Handwriting practice may cause conflict in your household, especially after a full day of school. There are various techniques to incorporate handwriting into fun activities. One of these strategies is by using the board game, “Guess Who.”
Set up the game as you normally would to play without handwriting practice.
Prepare paper and pencils for both players.
Instead of verbally asking the questions to identify your opponent’s character, write down the questions and answers.
This creative strategy will be a fun way to have your child work on his/her handwriting skills, and can be fun for the whole family too!
https://secureservercdn.net/184.108.40.206/fnf.6b5.myftpupload.com/wp-content/uploads/2016/05/nspt_2-color-logo_noclaims.png00Dana Paishttps://secureservercdn.net/220.127.116.11/fnf.6b5.myftpupload.com/wp-content/uploads/2016/05/nspt_2-color-logo_noclaims.pngDana Pais2012-12-06 08:07:472014-04-26 12:31:30Using the Game “Guess Who” as a Fun Way to Address Handwriting at Home!
Many children find it difficult to approach new friends. They often learn how, by watching others and trying things out. While they may be able to do this on their own, they will be even more effective if they have an adult to provide guidance, appropriate phrases, and opportunities to practice.
Having “go-to” phrases can really help children be prepared for social opportunities and lower anxiety about the unexpected. Here are some ideas to share with your kids.
Conversation Starters For Children:
Help them pick out 2-3 of their favorite “go-to’s” and practice in role play with each-other toys/figurines or new children (when ready).
Just introduce yourself!
Example: “Hi! I’m Alex.”
Ask a question about what they’re doing.
Example: “Are you playing the new Angry Birds game?”
Show that you’re interested in them.
Example: “I think I want to read that book. Do you like it?”
Give a compliment.
Example: “I like your backpack!”
Ask for their opinion.
Example: “Which video game do you like the best?”
Share a little about yourself.
Example: “I moved once too, so I know it’s really hard at first.”
Offer to help.
Example: “I can show you where that classroom is!”
Offer an invitation.
Example: “Want to sit together at lunch?”
Guide your child by talking about each idea and asking them which ones they prefer. This is a great conversation to have with your child as school just begins, to help lower that back to school anxiety!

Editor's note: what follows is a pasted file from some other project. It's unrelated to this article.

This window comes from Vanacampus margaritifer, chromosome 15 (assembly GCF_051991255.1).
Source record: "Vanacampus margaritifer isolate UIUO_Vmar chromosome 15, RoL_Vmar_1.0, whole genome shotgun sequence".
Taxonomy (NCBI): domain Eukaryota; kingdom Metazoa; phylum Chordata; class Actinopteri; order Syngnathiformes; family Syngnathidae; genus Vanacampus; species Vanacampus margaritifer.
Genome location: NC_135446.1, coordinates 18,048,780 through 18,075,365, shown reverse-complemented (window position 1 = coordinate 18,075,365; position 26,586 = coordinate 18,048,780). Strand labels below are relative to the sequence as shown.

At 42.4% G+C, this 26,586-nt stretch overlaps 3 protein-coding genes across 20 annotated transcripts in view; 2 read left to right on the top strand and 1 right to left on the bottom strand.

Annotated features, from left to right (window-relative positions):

Mazes are a huge hit with therapists and children alike! While mazes are lots of fun and provide a sufficient challenge for children, they also help therapists to address a variety of skills within your child’s therapy session. Mazes can be taped to a wall at your child’s eye-level so that he can work on a vertical surface. This mimics a chalkboard or an easel board and promotes wrist extension and copying from a board (like in a classroom).
Below are several reasons to practice mazes with your child at home:
Problem solving: Mazes help your child to work on his executive functioning skills, such as planning and brainstorming various strategies (e.g. starting from the beginning of the maze or working backwards from the end of maze).
Fine motor control: Mazes require your child to control his pencil through the maze without hitting the black lines. This means that he must take his time rather than rushing, in order to have greater success. Progress can be observed as your child bumps into the black lines less and less as he gains greater control of his writing utensil. Children use fine motor control in order to produce correct letter formation and legible handwriting.
Visual motor: Mazes require your child to use his eyes to scan the worksheet in order to find possible solutions. Scanning is a great skill used for reading and writing, as it is important to scan from the left side of the paper to the right side.